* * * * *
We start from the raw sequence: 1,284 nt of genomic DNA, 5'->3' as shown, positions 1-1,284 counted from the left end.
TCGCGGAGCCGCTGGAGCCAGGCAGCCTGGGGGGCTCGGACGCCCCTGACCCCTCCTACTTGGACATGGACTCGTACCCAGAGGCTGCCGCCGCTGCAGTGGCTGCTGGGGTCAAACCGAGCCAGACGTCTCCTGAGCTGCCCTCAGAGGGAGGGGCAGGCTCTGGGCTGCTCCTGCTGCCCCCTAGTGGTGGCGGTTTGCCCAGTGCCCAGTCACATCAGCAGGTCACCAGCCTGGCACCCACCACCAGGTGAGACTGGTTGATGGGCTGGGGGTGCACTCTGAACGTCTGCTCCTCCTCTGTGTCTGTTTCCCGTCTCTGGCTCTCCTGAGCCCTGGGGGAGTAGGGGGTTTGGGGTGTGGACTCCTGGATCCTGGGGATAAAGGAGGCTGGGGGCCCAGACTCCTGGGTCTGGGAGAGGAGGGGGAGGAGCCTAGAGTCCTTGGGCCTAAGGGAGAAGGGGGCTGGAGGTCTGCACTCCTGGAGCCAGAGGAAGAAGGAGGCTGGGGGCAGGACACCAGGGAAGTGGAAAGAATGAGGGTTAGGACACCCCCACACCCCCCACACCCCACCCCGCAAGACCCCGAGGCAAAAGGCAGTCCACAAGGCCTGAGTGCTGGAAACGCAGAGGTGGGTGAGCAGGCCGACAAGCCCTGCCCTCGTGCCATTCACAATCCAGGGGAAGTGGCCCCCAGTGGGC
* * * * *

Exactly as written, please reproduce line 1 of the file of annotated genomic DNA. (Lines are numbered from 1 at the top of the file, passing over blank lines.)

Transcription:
We start from the raw sequence: 1,284 nt of genomic DNA, 5'->3' as shown, positions 1-1,284 counted from the left end.